Luckily we weren’t hit and weren’t in any immediate danger. We stood up to watch the fires burning and the emergency crews working to put the flames out. My daughter, who hadn’t been excited to come to this display because she’d wanted to go to the one in Provo, said, "this was the best fireworks EVER!" I chuckled and we started for home when my son said, "we should make t-shirts that say we survived this fireworks show."

I most certainly agreed.

*As a side note, our guest blogger from a few weeks ago, Meredith Dias, has released her first e-book, Periphery. It is an amazing story of love, betrayal and belonging. You can find out more about it here She has the vocabulary of a Kerry Blair, the flair for drama of a Rachel Nunes, and a Betsy Brannon Green twist that will leave you turning pages long into the night. Definitely worth checking out!


At 7/05/2007 6:05 PM, Blogger marnie said...

Sounds like somebody's going to lose their job as fireworks coordinator in Pleasant Grove! What a story, Julie. You do manage to land in some exciting places. :)

Everybody, I've read Meredith's ebook. It's wonderful. She's definitely got a gift for words. Would that I had half that woman's vocabulary!

Glad you survived, Julie, and congrats to Meredith!

At 7/05/2007 6:38 PM, Blogger ali said...

Holy Wild Fireworks Batman!

You survived to tell the tale and what an entertaining tale it was too!

At 7/05/2007 7:48 PM, Blogger Jon said...

FWIW, the fireworks show in Provo was AWESOME!

I've been to the Stadium of Fire and had hot cinders in my hair. Not fun, although yours sounds much more, um, exciting! (Not that I would've wanted to experience that.)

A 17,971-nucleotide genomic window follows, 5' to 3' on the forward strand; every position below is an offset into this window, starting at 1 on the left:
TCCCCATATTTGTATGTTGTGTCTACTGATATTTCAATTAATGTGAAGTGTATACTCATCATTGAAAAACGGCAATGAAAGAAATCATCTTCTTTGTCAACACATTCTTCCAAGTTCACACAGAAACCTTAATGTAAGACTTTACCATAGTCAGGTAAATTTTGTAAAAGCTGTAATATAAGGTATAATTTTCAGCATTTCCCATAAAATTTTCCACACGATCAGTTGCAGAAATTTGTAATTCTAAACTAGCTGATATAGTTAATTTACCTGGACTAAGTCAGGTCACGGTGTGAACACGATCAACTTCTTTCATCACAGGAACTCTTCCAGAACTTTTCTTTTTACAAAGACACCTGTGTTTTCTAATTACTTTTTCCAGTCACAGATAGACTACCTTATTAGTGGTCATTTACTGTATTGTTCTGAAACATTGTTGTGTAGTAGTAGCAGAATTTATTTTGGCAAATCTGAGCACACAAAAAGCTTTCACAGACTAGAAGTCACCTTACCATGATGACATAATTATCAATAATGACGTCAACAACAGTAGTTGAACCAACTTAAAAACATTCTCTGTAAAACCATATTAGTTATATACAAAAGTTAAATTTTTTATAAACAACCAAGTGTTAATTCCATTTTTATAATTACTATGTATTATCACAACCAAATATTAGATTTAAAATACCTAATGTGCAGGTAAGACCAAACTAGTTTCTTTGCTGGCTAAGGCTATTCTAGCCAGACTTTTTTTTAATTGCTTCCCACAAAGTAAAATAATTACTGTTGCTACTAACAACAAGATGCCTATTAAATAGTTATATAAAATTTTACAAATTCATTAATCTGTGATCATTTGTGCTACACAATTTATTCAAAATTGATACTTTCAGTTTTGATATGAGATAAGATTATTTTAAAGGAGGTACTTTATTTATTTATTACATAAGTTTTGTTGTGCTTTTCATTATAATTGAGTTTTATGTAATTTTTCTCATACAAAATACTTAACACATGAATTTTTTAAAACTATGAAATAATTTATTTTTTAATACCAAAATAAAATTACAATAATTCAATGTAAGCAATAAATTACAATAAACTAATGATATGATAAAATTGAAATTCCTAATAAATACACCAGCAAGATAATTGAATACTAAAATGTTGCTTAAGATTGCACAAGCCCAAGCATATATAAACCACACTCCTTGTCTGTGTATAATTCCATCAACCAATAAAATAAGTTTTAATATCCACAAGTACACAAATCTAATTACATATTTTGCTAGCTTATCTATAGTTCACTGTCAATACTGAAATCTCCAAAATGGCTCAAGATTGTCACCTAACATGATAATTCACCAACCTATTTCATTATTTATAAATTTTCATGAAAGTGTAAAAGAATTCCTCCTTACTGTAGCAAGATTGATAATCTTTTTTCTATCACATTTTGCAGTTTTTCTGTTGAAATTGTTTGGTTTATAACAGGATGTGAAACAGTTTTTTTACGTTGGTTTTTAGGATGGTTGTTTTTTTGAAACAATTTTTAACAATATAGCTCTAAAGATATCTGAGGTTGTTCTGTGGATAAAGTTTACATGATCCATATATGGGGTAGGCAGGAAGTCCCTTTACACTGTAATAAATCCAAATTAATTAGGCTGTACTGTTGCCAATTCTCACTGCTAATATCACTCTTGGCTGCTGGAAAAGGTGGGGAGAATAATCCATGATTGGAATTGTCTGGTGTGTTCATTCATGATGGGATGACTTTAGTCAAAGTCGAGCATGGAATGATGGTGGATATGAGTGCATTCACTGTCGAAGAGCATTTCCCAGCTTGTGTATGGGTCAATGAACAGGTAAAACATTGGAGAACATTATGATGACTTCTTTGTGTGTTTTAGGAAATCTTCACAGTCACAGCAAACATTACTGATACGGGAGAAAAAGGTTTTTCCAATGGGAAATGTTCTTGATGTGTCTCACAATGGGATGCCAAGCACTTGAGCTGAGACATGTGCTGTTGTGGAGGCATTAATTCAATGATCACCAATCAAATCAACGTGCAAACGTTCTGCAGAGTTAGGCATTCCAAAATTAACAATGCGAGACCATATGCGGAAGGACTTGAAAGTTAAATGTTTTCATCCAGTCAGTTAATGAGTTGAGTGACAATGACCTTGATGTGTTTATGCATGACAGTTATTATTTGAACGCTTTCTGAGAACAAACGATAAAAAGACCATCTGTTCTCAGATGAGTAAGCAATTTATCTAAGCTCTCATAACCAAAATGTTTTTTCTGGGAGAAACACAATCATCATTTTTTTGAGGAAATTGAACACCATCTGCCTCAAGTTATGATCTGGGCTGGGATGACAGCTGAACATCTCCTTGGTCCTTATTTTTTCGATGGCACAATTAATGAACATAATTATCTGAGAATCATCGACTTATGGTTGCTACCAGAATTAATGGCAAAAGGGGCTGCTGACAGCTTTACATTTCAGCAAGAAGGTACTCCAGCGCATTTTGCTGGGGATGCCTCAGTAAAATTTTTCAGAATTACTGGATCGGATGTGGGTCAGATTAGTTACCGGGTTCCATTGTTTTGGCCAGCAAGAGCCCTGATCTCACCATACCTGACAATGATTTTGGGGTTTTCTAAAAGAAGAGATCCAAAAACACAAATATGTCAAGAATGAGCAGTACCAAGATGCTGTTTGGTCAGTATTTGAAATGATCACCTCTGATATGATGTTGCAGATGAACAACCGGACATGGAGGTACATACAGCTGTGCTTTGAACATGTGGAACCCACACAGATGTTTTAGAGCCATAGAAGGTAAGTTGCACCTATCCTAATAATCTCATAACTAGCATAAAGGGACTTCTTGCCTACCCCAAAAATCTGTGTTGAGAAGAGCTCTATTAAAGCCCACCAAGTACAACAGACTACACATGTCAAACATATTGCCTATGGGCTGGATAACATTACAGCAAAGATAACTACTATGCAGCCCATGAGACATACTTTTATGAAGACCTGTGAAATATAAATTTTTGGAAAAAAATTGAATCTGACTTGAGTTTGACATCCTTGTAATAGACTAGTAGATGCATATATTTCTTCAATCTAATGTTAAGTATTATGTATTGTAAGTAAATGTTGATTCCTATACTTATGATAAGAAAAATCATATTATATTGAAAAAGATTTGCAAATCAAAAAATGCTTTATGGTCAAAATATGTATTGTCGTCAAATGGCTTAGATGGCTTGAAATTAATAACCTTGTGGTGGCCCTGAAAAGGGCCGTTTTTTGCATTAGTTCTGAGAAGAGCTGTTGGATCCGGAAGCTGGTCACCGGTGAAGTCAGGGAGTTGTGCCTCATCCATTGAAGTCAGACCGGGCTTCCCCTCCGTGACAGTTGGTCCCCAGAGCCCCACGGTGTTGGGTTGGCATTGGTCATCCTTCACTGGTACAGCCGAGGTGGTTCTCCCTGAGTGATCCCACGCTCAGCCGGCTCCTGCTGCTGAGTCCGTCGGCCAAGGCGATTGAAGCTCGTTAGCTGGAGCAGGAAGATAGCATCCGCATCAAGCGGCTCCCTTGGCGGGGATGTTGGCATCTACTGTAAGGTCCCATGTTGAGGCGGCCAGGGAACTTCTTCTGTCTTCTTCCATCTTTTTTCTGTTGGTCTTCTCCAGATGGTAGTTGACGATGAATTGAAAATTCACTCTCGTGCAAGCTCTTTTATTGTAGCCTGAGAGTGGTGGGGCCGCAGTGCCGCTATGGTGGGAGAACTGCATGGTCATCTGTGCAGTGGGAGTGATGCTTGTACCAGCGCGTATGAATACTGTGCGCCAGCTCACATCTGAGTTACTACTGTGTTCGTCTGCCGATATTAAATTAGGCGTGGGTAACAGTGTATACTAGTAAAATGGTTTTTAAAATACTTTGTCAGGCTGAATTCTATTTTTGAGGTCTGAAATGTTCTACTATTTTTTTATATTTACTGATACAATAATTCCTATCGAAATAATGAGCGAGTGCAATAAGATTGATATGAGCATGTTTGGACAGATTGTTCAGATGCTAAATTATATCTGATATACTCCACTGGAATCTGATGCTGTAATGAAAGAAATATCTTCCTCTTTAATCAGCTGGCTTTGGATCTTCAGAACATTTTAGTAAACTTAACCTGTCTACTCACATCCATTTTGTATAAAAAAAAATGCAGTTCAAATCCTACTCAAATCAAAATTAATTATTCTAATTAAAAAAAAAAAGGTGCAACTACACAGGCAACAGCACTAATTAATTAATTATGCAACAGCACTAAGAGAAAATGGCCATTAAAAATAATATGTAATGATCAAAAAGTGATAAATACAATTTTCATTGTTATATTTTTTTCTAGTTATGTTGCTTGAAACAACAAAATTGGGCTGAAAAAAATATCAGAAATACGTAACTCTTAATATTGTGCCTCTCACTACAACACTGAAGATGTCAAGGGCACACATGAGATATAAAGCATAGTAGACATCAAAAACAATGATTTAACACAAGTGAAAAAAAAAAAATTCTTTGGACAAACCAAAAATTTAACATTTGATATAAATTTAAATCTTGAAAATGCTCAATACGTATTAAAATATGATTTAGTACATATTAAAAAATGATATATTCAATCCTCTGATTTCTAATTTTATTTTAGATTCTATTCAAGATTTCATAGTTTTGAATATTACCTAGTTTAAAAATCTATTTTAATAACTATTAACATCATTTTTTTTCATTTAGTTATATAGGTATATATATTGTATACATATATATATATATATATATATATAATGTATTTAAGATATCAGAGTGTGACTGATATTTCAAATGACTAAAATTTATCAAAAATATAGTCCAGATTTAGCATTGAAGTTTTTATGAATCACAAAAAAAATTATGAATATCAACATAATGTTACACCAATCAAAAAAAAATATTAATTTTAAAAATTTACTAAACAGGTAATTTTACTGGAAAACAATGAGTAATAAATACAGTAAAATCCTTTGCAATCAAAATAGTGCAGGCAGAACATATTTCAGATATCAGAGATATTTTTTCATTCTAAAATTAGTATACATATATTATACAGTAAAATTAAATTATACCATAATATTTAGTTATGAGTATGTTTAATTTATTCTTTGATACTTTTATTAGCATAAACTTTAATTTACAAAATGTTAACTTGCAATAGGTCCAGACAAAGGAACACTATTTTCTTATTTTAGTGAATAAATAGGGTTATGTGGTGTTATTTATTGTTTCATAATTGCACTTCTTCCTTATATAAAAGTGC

At 7/05/2007 9:19 PM, Blogger Stephanie said...

That sounds like something to tell the grandkids about. And of course it will grow every year with the telling. :)

At 7/05/2007 10:13 PM, Blogger Lu Ann Brobst Staheli said...

I used to work for Stadium of Fire and we've had our own exciting nights, like the one the stage caught on fire. We kept telling Alan Osmond, "The stage is on fire!" and his response was: "Yeah, isn't it pretty?" There was also the year we set off 1 million firecrackers. It looked like the BOMB! Afterwards, NuSkin made t-shirts that said, "I survived Stadium of Fire" for their employees. Fireworks can be interesting, and even sometimes fun.

At 7/06/2007 12:47 PM, Anonymous Marlene said...

Your experiences remind me of my own 4th--sitting at home watching the Boston Pops with my family history binder in front of me. Doesn't sound like fire falling from the sky, but... I have been researching a man from Hillsborough, New Hampshire, which is about eighty miles northwest of Boston, and had just read, "He was wounded at the battle of Bunker Hill and was remarkable for his skill in throwing stones. After exhausting his ammunition, 'he seized stone, and began hurling them at the enemy, and not without effect.'" You may have been experienceing more of a reinactment of the real battles than you wanted, but a GREAT history lesson in the making!